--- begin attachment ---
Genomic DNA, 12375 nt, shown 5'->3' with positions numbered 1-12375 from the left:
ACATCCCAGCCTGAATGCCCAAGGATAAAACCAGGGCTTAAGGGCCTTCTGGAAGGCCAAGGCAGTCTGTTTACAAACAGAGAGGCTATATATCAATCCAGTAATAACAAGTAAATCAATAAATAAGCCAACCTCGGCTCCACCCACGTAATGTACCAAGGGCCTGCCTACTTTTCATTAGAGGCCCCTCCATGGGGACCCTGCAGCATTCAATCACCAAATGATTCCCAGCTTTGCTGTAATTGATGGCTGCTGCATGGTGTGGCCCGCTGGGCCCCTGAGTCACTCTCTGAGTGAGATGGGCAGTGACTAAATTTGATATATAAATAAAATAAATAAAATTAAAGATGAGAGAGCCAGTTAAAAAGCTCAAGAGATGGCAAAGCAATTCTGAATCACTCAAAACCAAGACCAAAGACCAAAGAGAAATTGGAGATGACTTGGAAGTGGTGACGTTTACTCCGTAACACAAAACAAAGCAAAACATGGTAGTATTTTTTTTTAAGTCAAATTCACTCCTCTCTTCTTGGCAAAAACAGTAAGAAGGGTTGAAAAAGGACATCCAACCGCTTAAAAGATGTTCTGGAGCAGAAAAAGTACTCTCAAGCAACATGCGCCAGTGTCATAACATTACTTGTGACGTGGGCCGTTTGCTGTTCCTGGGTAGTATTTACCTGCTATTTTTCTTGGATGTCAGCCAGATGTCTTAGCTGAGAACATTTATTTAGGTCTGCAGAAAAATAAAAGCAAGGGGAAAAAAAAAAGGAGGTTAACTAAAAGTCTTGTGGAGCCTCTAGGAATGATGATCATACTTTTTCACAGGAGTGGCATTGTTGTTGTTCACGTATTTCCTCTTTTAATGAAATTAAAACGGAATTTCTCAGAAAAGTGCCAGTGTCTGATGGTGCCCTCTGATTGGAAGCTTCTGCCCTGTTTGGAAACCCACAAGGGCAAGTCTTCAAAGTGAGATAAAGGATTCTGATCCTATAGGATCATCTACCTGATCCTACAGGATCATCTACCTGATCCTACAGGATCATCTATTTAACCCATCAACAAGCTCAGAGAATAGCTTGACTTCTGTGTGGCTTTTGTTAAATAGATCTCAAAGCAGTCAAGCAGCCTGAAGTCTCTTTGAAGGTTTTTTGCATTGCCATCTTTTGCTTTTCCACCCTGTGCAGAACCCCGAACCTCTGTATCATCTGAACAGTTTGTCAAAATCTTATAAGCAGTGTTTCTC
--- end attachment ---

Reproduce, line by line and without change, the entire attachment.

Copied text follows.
Genomic DNA, 12375 nt, shown 5'->3' with positions numbered 1-12375 from the left:
ACATCCCAGCCTGAATGCCCAAGGATAAAACCAGGGCTTAAGGGCCTTCTGGAAGGCCAAGGCAGTCTGTTTACAAACAGAGAGGCTATATATCAATCCAGTAATAACAAGTAAATCAATAAATAAGCCAACCTCGGCTCCACCCACGTAATGTACCAAGGGCCTGCCTACTTTTCATTAGAGGCCCCTCCATGGGGACCCTGCAGCATTCAATCACCAAATGATTCCCAGCTTTGCTGTAATTGATGGCTGCTGCATGGTGTGGCCCGCTGGGCCCCTGAGTCACTCTCTGAGTGAGATGGGCAGTGACTAAATTTGATATATAAATAAAATAAATAAAATTAAAGATGAGAGAGCCAGTTAAAAAGCTCAAGAGATGGCAAAGCAATTCTGAATCACTCAAAACCAAGACCAAAGACCAAAGAGAAATTGGAGATGACTTGGAAGTGGTGACGTTTACTCCGTAACACAAAACAAAGCAAAACATGGTAGTATTTTTTTTTAAGTCAAATTCACTCCTCTCTTCTTGGCAAAAACAGTAAGAAGGGTTGAAAAAGGACATCCAACCGCTTAAAAGATGTTCTGGAGCAGAAAAAGTACTCTCAAGCAACATGCGCCAGTGTCATAACATTACTTGTGACGTGGGCCGTTTGCTGTTCCTGGGTAGTATTTACCTGCTATTTTTCTTGGATGTCAGCCAGATGTCTTAGCTGAGAACATTTATTTAGGTCTGCAGAAAAATAAAAGCAAGGGGAAAAAAAAAAGGAGGTTAACTAAAAGTCTTGTGGAGCCTCTAGGAATGATGATCATACTTTTTCACAGGAGTGGCATTGTTGTTGTTCACGTATTTCCTCTTTTAATGAAATTAAAACGGAATTTCTCAGAAAAGTGCCAGTGTCTGATGGTGCCCTCTGATTGGAAGCTTCTGCCCTGTTTGGAAACCCACAAGGGCAAGTCTTCAAAGTGAGATAAAGGATTCTGATCCTATAGGATCATCTACCTGATCCTACAGGATCATCTACCTGATCCTACAGGATCATCTATTTAACCCATCAACAAGCTCAGAGAATAGCTTGACTTCTGTGTGGCTTTTGTTAAATAGATCTCAAAGCAGTCAAGCAGCCTGAAGTCTCTTTGAAGGTTTTTTGCATTGCCATCTTTTGCTTTTCCACCCTGTGCAGAACCCCGAACCTCTGTATCATCTGAACAGTTTGTCAAAATCTTATAAGCAGTGTTTCTC